Division Two of the AZ Court of Appeals ruled in a special action, Salvation Army v. Bryson, that summaries of interviews of witnesses conducted by an investigator hired by counsel constituted work product. The witnesses included Salvation Army employees and volunteers, as well as non-affiliated witnesses. In the underlying personal injury action, plaintiffs sought production of “copies of all tapes and interview notes of all witnesses tape recorded and interviewed by [the investigator].” There is no further mention of the tapes of the interviews, but the Salvation Army objected to production of the summaries on grounds of work product and attorney-client privilege. The Court determined that it need not determine whether her summaries were subject to disclosure under [work product doctrine] because if the summaries reveal communications, they are protected by the attorney-client privilege and “[t]o the extent they do not reveal communications, they reveal the attorneys’ [or investigator’s] mental processes in evaluating the communications.” As such, the Court held that the summaries created by the investigator were protected by attorney-client privilege under ARS § 12-2234. The Court directed the trial judge to determine whether the volunteers are agents of the Salvation Army such that the privilege would extend to their communications as well.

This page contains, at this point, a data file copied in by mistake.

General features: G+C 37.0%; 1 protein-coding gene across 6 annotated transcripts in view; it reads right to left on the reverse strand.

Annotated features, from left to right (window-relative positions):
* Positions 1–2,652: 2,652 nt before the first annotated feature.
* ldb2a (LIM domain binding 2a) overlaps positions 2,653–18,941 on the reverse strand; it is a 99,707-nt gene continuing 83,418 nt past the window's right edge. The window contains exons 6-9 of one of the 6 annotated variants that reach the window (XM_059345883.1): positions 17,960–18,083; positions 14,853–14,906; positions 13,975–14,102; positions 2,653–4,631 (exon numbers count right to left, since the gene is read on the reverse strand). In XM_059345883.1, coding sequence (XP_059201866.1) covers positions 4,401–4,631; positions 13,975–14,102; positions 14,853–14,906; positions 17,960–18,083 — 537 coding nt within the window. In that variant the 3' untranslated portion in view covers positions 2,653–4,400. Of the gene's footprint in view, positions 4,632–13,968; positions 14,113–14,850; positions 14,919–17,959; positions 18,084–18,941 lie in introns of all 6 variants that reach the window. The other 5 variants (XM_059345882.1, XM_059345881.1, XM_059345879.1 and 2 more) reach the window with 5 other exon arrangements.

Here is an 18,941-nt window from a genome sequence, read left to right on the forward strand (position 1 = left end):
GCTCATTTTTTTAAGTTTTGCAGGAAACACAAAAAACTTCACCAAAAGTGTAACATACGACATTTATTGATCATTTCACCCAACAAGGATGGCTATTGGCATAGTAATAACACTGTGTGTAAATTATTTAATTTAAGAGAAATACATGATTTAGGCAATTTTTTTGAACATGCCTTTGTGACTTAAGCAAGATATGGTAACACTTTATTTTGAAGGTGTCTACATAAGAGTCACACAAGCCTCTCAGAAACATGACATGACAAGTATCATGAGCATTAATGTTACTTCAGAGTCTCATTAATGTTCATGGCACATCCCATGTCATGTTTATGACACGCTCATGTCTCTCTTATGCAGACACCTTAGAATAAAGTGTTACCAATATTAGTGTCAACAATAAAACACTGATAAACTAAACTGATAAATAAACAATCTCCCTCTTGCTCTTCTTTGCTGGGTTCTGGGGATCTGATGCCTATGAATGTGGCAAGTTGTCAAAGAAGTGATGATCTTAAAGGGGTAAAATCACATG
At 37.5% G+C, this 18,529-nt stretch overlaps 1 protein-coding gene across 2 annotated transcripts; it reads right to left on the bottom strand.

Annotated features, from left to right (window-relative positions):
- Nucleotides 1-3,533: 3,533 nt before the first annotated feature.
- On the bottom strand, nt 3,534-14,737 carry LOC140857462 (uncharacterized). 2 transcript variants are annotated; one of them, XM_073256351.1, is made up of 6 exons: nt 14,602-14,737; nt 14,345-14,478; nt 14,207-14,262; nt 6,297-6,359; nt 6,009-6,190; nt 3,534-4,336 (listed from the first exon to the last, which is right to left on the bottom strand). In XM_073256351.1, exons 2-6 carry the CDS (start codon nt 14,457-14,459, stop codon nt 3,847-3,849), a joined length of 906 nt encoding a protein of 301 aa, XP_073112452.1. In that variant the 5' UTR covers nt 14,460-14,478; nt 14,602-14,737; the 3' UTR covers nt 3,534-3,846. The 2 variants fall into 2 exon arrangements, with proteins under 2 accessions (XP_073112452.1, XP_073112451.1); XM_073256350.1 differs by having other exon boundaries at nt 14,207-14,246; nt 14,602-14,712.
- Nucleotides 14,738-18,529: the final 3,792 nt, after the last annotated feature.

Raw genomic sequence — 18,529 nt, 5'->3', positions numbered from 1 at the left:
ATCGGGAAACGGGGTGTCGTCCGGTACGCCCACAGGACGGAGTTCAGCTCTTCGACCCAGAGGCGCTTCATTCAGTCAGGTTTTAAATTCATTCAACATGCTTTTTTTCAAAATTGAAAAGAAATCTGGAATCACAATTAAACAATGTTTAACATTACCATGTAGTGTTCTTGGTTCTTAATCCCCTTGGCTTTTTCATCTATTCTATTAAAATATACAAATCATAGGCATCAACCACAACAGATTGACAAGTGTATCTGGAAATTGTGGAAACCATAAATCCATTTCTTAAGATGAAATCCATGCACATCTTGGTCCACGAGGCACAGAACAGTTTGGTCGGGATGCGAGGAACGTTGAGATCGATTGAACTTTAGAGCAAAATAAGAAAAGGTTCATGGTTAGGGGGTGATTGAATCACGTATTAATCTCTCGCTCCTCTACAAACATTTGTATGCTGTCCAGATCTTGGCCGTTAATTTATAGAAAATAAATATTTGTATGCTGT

Division Two of the AZ Court of Appeals recently rule on a civil procedure issue in In re the ESTATE OF FRANCES B. LEWIS. In this probate contest, Appellant, a Texas resident, appeared telephonically at a status hearing. Later, he was represented by local counsel, who appeared telephonically at the next two hearings. At the end of the latter hearing and in the following minute entry, the judge ordered the Appellant to appear in person for the pretrial conference. Appellant’s counsel never filed a notice to appear telephonically at the conference. At the conference, the opposing party and counsel appeared in person but no one appeared on Appellant’s side. The Court then contacted the attorney on the phone and told him that his client was not present and that there was debate as to whether the attorney was to be there. The attorney, upon questioning, had no answer for why the client was not in attendance, save for claiming that he was from out-of-state and it was difficult for him to travel in for hearings. He also stated that his response to opposing counsel’s counterclaim was given to the client for review and would be couriered the next day, though the judge had ordered no filings after the date of the pretrial conference. The Court then granted the relief in the counterclaim and vacated the trial date. Before the signed order was entered, the Appellant filed a document stating that the attorney had misrepresented him in the case. He said he had not been informed of his required appearance and that he had not been given any response to review. The Court deemed the filing a motion for reconsideration and denied it. The Court of Appeals reversed and remanded. It stated that the pretrial conference “is a technique to promote the disposition of litigation by cooperation and agreement. The purpose of sanctions…is to coerce this cooperation rather than to dispose of litigation as a form of punishment.” As the Court was reviewing for abuse of discretion, it stated that ” when a court imposes severe sanction such as dismissal, striking a pleading, or entering a default judgment, ‘its discretion is more limited than when it employs lesser sanctions'” and that “drastic sanctions…must be based on a determination of willfulness or bad faith by the party being sanctioned.” When there are questions of bad faith or willful misconduct, the Court said that an evidentiary hearing is required by fundamental fairness and the pretrial conference could not count as that hearing for various reasons. The Court found a clear abuse of discretion and remanded.